In Will Steger's own words

Warmlite Tents

In the 1970s I did my first Arctic dogsled expeditions using an off-the-shelf name-brand tent. This tent was popular with Himalayan climbers so I thought I made the right selection. I found out otherwise during my first Barren Lands winter storm.

Erecting the dome tent in the dark was downright dangerous. The elastic in many poles were limp and impossible to adjust. My partner and I had to put the poles inside our clothing and dance around in the 40-below, 60-mph wind to warm them up so that they would function. Then there were so many tie-downs, it was almost impossible to stake out on the windswept ground. Finally, we got our shelter up in the blackness (our headlight batteries had frozen) and settled down for what would be a harrowing three-day experience. We didn’t have snow flaps and as a result, the snow compacted concrete-hard between the fly and main body, which started to rip the inner fabric. We spent the next 72 hours in the frigid tent in candlelight taking shifts to sew up the rips. If the tent had blown apart I am not sure we would have survived.

The storm lifted on the fourth day and that night we limped back to the Inuit village of Baker Lake to assess our options. The tent was destroyed and there was no way we could get a replacement. The Inuit hunters taught us how to build igloos, but this had limited value since we had planned to travel a full year and a half.

The year before in my research for Arctic gear I had come upon a catalog that featured what was called a Jack Stephenson Warmlite tent. These tents were supposed to hold up in 100-mph winds. At that time I called the number on the catalog and talked to Jack. We became good friends, and he was inspired by my plans to dogsled 6000 miles in the Arctic. He had never sponsored anything, but he recognized that I was on a shoestring budget so he came to my rescue by giving me a three-person tent and a down jacket that he had made (which I was wearing in the storm). The Stephenson tent was our only option to salvage the expedition. Taking the ultra-lightweight tent was an act of faith because we didn’t know if it would hold up to the storms.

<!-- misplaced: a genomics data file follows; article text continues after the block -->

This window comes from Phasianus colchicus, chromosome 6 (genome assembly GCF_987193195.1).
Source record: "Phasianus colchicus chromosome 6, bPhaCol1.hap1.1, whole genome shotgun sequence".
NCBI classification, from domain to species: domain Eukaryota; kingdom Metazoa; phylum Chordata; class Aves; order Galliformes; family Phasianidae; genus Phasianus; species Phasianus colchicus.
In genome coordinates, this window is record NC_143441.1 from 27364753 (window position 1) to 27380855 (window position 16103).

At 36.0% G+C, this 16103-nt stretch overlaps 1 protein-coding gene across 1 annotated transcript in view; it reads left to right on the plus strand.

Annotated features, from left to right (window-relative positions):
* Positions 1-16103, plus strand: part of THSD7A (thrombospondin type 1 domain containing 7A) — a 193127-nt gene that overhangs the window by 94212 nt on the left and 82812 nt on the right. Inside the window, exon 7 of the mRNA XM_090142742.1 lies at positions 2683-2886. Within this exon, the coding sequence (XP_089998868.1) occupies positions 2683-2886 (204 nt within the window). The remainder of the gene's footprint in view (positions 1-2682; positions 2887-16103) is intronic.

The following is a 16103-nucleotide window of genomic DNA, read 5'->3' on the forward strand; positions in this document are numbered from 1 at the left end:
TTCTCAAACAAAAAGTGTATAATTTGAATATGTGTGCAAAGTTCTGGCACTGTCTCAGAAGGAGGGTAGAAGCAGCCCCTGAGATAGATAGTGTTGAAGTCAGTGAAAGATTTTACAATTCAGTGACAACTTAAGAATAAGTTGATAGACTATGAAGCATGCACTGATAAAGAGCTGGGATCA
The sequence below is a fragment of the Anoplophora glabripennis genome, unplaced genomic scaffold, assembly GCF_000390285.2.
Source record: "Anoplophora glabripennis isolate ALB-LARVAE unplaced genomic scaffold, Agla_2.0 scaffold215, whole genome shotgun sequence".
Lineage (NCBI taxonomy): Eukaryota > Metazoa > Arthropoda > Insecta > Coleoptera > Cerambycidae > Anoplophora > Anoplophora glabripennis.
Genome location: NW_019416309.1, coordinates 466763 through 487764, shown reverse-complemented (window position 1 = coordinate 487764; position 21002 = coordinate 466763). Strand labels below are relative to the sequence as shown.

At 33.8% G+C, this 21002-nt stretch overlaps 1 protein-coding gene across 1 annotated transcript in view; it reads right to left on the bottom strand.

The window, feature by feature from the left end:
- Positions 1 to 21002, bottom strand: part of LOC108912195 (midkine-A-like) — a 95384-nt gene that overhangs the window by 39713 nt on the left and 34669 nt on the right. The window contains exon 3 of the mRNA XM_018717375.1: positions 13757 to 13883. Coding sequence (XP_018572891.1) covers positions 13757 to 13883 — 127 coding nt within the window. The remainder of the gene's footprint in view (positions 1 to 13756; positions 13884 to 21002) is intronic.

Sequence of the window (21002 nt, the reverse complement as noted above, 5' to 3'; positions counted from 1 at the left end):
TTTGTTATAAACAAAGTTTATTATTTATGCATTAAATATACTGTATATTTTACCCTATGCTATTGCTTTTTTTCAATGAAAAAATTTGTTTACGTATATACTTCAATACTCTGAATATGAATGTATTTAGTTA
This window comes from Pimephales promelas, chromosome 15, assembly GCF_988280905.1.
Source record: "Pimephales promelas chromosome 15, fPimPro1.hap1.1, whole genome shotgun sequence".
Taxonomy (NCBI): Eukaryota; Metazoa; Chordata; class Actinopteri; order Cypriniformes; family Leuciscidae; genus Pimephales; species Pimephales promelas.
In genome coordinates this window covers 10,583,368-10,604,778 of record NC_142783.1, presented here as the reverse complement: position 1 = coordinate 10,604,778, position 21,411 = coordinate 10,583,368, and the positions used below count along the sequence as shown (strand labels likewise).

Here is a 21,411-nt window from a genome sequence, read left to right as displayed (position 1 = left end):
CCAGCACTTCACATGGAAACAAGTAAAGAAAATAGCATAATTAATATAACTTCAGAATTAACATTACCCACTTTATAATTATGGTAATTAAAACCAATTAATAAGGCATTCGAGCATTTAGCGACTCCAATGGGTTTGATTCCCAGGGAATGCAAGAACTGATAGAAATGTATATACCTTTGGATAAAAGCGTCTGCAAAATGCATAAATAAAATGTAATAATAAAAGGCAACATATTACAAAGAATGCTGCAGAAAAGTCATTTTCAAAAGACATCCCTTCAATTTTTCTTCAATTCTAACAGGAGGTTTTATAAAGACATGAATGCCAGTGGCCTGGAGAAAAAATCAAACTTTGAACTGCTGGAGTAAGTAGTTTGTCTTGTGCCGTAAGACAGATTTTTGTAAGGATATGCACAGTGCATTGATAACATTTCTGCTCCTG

The Inuit hunters tried to persuade us to wait another six weeks for the weather to lift since no one had ever crossed the Barrens in the winter. That was not an option since our plan was to summer over on Ellesmere Island some 2000 miles to the north. The next month we hit super-cold, force-12 storms that I didn’t believe existed in the northern hemisphere. At first, it took some adjustment getting used to the tent. We were a little skeptical, but its function weaned us from foe to friend. It was simple to set up even in the strongest winds. Its integral walls provided insulation. And most important, we felt secure in the worst storms.

We ended up living in it for over 600 days and it easily survived all the varied conditions that we encountered, including an Eskimo dog that chewed his way through the front door to steal some food. Since 1982 the Stephenson Warmlite has been my tent of choice on my polar expeditions.
The Warmlite tent can survive the worst storms on the planet. I know because I have lived to tell about them.

In my Warmlite tent, I sleep peacefully in the worst Arctic storms.

The Warmlite is a custom tent, unlike any retail tent. It is super lightweight and packs down to a small volume. It is the only tent out there that comes with a detailed user manual. Like any fine-tuned instrument, it requires common sense and care.

Happy tenting,

Over 40 years of polar expeditions with Warmlite

Visit Will's feature on Warmlite's website

Watch Will Talk about his Warmlite tent on the 2008 Ellesmere Island Expedition